Sunday, 11 September 2016

Passiflora caerulea



Given that they come from South America and have an exotic appearance it is perhaps surprising that passion flowers can grow happily outdoors here. They thrive if planted in a sunny sheltered spot especially in the southern half of the country Once the flowers are over they produce a fruit which is unlikely to ripen into something edible unless there is a long hot summer or the vine is planted in a glass house.
How the flower came to be named is an interesting story which some of you may already know.
In the late c15th early c16th Spanish missionaries to South America adopted the flower as a teaching tool to explain the story of the Passion of Christ to the indigenous people.
The three stigmas in the center represent the nails that held Christ to the cross - one of mine has snapped which I didn't notice when I took the photo. The five anthers represent the five wounds, the five white petals and five sepals around the edge together represent the ten faithful apostles, but exclude Judas, the betrayer, and Peter who denied Christ. The pretty filaments which can number in excess of a hundred are said to represent the crown of thorns, and their colour blue - heaven. The tendrils (not shown on my photo) are the whips used in the flagellation.

Rich in vitamins A & C I am partial to some passion fruit in my yogurt
 
It makes a tasty cheesecake, or a delicious meringue and cream roulade. There are many recipes using the fruit including jam and a curd which is made using a similar method to lemon curd

44 comments:

  1. Hello Rosemary, I didn't know that passion flowers would grow in England; yours is certainly beautiful. Passionfruit is very available and inexpensive here, coming in large bags. To be at its best, the outer skin should be soft and wrinkled--the fruit is not going bad. The best way to enjoy is just to cut in half and scoop out with a spoon.
    --Jim

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    1. Hello Jim - here we have to purchase them individually as they are rather costly - I would love to get my hands on an inexpensive bag full like you can, and then I would make some passionfruit jam.

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    2. Say, Rosemary, that's not a bad idea, some passionfruit jam or curd--especially the curd. Do you have a recommended recipe? Jim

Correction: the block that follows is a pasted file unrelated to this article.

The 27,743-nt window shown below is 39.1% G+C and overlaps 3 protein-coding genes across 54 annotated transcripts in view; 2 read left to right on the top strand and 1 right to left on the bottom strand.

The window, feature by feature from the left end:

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    3. This recipe sounds very simple for a passionfruit curd which is the one that I would try. It does say cook over a low heat in a saucepan, but I would put the mixture in a 'bain marie' which is a heat resistant bowl sitting over a saucepan of boiling water. There is no risk then of the mixture curdling whilst cooking.
      http://www.taste.com.au/recipes/22190/passionfruit+curd

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    4. Hi Rosemary, Today I found some passion fruit very inexpensive in a market, so I decided to try the recipe. I took your advice to use the bain marie, and the curd came out beautiful. I did put it through a strainer before bottling it, and next time I would consider using less sugar--say 1/2 cup. These passion fruit were on the sweet side--sometimes they can be tart as lemons!

      Thanks for giving me the idea.
      --Jim

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    5. Lucky you Jim - so pleased that it worked for you, and I am sure it was better to strain out the black pips which are quite hard and crunchy. Enjoy.

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  2. I didn't know the story of the passion flower, so thank you for the information. They grow in Florida, but I don't know if we have them here in Georgia.

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    1. I would have thought that they would thrive quite happily with you - your weather sounds like the tropics when you mention it.

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  3. Dear Rosemary, Passion Flowers are so exotic and I love the one you photographed. I have grown them in my simple, unheated greenhouse from seed. The are very easy to grow. I have had seed pods form but never to fruition. Nor have I tasted one. I must look for them in our travels.

    I live in zone 3 and Passion Flowers require zone 7. I love their vines in flower arrangements...they are sturdy and long lasting and that is really why I grow them.

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    1. Do give them a try Gina, I am sure that you would like the flavour - they look as if they are past there sell by date with their wringled dark coloured skin, but that is when they are ripe and lovely.